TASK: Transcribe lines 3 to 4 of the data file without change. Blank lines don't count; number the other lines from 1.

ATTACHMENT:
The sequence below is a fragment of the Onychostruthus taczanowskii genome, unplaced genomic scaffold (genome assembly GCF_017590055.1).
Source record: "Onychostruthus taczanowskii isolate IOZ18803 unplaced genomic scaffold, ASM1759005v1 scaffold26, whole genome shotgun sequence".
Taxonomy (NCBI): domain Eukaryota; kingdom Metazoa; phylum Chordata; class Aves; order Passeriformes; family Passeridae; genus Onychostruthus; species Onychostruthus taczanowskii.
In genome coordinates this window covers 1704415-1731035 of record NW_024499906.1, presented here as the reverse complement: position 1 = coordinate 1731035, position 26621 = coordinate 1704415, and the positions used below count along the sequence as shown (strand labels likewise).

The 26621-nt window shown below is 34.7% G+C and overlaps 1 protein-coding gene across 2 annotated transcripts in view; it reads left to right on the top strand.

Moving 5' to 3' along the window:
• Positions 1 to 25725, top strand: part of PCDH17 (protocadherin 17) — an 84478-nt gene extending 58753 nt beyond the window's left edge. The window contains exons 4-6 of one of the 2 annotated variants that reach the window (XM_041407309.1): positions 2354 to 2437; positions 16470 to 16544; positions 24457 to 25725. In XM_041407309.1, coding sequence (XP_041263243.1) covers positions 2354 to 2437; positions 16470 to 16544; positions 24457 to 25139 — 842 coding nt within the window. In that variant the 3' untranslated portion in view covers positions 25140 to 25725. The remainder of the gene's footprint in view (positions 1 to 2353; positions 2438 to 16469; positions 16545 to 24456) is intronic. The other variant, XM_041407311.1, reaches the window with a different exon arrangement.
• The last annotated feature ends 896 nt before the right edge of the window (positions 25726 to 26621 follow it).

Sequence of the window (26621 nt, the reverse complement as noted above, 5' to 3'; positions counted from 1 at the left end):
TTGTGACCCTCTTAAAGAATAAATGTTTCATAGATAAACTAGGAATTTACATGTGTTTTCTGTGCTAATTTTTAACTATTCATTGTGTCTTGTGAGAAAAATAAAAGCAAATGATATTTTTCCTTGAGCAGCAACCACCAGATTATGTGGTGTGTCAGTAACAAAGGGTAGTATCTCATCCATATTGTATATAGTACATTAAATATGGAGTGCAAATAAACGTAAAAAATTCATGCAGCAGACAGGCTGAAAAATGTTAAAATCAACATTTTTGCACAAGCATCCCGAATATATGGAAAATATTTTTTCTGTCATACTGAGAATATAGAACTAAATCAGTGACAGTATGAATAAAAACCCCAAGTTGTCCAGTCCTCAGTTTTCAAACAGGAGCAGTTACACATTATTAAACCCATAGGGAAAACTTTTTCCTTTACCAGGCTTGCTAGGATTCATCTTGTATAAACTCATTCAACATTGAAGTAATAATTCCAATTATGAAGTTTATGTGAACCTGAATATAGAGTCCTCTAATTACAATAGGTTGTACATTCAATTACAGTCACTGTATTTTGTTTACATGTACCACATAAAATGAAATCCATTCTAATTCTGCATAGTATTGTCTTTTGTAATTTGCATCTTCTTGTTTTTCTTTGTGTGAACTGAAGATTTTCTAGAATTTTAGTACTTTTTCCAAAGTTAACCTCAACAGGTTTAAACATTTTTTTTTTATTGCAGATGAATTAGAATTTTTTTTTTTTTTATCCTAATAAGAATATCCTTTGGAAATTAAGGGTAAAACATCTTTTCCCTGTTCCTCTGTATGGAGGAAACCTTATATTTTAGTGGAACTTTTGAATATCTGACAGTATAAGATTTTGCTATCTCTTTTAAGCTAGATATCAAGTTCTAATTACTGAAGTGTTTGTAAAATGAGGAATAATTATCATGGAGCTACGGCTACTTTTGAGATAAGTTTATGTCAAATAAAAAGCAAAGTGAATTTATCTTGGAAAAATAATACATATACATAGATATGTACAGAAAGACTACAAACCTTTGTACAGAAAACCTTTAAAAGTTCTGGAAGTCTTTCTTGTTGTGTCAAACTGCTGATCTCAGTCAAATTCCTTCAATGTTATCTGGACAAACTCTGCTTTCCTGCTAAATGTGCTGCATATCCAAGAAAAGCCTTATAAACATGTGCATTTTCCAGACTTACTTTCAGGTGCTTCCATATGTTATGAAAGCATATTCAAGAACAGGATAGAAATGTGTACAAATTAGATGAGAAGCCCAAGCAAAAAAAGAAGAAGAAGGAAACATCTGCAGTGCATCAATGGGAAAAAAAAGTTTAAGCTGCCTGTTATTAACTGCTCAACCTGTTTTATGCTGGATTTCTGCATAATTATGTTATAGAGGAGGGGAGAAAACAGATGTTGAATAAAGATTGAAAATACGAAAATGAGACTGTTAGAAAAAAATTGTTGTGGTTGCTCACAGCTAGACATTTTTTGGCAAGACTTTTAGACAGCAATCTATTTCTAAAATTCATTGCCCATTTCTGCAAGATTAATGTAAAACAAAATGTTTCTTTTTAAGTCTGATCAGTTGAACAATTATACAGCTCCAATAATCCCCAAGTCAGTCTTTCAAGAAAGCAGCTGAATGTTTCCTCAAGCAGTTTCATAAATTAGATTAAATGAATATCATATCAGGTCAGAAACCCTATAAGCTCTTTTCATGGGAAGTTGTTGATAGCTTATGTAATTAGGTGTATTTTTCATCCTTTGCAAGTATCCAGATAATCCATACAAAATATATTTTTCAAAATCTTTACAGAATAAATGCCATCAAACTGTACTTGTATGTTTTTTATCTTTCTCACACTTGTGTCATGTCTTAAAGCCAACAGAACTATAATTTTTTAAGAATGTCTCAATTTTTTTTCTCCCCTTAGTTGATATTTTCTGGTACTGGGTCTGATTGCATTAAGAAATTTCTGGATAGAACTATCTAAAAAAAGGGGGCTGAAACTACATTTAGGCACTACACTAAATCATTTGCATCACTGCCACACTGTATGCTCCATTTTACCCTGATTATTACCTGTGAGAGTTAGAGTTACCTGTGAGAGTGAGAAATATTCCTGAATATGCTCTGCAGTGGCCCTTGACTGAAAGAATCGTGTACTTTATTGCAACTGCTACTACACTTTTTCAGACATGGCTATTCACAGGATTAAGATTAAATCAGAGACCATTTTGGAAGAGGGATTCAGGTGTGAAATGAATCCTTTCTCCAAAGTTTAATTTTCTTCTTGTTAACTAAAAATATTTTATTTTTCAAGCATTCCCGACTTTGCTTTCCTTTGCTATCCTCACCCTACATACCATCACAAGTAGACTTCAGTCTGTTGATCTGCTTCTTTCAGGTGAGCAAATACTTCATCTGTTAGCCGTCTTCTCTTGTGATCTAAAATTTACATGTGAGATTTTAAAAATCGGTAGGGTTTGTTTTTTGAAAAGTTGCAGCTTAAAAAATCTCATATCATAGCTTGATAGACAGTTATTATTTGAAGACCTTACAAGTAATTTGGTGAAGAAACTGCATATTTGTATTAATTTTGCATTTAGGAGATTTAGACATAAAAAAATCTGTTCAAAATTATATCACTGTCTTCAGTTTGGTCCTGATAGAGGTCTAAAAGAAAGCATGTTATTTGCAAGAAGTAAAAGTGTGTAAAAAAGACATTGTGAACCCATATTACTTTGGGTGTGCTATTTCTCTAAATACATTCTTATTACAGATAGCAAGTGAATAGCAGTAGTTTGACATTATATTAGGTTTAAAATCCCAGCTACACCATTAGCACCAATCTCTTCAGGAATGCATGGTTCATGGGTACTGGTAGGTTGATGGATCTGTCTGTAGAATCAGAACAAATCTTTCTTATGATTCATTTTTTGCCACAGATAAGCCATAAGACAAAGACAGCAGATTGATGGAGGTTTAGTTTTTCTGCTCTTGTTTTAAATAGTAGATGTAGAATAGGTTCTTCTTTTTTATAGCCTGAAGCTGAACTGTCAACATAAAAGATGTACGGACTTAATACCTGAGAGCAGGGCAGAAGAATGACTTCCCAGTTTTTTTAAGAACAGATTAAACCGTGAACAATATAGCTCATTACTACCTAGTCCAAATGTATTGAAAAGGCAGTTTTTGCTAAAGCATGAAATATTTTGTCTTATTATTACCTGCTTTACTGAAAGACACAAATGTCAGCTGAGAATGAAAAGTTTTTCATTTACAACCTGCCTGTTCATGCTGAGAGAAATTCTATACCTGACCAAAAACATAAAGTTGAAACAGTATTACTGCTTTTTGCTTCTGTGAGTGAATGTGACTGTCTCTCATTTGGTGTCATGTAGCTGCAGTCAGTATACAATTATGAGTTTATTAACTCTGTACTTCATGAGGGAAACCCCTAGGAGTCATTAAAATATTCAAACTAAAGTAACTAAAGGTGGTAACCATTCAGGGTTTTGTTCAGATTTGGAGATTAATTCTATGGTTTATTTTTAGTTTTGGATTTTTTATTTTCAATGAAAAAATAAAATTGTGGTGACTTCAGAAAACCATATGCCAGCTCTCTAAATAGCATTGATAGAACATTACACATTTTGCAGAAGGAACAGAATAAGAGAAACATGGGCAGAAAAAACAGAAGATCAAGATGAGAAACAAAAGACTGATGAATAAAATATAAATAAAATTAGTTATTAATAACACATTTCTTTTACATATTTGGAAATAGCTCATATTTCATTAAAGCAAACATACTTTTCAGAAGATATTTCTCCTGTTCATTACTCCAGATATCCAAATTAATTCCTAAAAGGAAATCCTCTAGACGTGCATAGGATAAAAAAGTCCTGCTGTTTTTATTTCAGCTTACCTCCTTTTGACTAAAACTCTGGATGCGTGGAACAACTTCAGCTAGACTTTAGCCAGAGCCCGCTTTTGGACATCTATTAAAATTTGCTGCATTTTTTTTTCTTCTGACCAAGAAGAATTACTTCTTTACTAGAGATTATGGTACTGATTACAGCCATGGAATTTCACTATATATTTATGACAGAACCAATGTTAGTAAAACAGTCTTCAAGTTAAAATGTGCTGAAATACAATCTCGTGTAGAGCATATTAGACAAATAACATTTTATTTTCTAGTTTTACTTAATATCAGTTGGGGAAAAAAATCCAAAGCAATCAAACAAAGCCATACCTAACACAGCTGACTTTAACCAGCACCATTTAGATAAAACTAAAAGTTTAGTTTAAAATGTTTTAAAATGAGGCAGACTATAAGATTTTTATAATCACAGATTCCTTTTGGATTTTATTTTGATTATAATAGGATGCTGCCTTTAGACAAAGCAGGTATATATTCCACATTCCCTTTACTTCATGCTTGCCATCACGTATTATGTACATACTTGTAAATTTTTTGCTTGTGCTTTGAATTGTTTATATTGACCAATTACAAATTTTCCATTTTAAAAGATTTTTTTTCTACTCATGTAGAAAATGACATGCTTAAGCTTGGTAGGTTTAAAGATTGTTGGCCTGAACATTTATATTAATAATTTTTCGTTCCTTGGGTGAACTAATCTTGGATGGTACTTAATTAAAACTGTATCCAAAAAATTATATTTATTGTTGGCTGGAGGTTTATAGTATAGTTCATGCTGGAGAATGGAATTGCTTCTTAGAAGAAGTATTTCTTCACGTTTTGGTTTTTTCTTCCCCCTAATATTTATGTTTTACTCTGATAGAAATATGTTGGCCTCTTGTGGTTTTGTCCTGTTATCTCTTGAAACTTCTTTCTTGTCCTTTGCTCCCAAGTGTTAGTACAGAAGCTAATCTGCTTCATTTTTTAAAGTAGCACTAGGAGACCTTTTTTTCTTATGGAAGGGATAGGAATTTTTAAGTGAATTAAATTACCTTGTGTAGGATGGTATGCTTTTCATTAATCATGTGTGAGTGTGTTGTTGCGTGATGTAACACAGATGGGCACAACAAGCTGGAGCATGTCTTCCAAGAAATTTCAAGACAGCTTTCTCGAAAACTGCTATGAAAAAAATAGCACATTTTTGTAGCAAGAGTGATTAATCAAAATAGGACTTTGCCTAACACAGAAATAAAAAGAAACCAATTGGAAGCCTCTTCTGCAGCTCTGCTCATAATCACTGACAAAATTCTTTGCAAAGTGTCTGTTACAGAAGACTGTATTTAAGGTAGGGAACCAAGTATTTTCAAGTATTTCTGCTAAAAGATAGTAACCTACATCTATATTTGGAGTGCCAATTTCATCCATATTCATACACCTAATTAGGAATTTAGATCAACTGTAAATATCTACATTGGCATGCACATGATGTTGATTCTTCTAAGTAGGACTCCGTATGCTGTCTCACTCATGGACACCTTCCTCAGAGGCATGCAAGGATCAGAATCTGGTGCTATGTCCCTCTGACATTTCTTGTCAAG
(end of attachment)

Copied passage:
Taxonomy (NCBI): domain Eukaryota; kingdom Metazoa; phylum Chordata; class Aves; order Passeriformes; family Passeridae; genus Onychostruthus; species Onychostruthus taczanowskii.
In genome coordinates this window covers 1704415-1731035 of record NW_024499906.1, presented here as the reverse complement: position 1 = coordinate 1731035, position 26621 = coordinate 1704415, and the positions used below count along the sequence as shown (strand labels likewise).